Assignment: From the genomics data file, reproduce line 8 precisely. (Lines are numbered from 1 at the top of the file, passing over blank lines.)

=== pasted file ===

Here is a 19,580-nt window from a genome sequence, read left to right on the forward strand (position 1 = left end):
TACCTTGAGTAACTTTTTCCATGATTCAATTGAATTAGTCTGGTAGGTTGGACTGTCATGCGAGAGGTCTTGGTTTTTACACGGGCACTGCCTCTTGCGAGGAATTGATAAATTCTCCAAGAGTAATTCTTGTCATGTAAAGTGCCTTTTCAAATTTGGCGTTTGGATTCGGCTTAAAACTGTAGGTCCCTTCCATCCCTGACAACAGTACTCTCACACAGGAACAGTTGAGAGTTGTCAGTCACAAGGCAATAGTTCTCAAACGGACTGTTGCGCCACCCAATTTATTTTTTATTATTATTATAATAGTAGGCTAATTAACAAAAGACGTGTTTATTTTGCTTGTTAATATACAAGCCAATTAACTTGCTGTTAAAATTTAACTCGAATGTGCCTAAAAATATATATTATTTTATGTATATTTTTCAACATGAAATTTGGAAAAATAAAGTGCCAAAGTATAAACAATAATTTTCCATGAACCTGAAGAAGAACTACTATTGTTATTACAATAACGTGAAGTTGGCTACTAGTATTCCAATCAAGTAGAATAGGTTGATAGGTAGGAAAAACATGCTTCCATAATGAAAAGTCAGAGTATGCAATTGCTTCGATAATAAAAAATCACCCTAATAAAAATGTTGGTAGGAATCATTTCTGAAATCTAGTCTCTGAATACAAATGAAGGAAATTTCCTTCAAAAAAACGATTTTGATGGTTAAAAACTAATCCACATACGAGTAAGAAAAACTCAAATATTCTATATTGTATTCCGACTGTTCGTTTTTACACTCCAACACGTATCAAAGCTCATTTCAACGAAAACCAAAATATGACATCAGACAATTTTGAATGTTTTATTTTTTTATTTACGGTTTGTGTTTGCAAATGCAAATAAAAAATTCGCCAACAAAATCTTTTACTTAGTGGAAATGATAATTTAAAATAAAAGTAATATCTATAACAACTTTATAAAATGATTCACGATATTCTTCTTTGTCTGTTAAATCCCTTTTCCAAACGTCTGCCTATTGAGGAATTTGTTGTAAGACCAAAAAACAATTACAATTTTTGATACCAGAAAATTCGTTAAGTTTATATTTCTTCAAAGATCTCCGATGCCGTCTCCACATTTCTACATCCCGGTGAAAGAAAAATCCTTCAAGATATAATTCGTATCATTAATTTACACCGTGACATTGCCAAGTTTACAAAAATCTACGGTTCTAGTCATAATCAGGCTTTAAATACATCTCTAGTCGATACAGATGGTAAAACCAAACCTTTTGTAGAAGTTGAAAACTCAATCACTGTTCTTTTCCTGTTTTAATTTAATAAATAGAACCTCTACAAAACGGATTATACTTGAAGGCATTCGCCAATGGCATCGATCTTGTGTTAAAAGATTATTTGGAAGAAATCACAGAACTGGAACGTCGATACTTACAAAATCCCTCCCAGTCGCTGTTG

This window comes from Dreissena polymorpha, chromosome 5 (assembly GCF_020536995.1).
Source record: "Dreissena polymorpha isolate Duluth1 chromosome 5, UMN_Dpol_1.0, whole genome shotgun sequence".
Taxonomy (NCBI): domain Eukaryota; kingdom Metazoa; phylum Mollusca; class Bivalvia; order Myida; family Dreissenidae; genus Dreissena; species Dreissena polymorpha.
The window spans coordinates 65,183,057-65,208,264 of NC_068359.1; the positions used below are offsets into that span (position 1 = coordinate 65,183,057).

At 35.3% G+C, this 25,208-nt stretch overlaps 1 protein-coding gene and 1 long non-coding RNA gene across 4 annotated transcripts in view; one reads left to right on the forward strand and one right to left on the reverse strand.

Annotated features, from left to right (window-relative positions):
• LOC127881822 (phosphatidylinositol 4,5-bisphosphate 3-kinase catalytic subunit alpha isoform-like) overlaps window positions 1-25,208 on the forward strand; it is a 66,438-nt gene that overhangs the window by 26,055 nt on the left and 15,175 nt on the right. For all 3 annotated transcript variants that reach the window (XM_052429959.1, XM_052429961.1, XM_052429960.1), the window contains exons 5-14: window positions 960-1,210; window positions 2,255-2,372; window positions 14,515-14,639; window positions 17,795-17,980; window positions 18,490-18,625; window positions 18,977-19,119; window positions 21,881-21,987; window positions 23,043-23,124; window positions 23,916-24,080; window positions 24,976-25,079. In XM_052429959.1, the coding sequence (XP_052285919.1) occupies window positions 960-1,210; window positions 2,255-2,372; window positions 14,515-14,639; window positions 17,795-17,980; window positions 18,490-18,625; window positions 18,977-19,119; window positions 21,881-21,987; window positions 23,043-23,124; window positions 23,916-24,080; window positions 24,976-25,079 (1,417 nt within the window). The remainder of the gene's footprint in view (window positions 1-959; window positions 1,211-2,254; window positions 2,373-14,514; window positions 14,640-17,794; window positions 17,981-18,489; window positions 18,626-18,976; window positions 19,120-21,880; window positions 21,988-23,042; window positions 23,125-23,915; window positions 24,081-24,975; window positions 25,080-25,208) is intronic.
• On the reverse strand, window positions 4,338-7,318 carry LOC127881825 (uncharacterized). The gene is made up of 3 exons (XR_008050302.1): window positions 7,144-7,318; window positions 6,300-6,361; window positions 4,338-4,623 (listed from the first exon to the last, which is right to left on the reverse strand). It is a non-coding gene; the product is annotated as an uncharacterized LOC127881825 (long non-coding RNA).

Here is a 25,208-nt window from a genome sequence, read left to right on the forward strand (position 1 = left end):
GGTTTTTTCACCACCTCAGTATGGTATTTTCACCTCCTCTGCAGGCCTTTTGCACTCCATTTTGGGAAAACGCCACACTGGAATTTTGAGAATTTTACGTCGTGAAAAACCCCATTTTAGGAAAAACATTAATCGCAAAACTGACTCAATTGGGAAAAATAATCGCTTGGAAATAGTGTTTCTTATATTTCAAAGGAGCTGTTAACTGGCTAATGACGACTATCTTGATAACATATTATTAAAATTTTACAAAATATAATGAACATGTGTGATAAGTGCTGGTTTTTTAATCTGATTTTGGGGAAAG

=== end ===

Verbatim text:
Annotated features, from left to right (window-relative positions):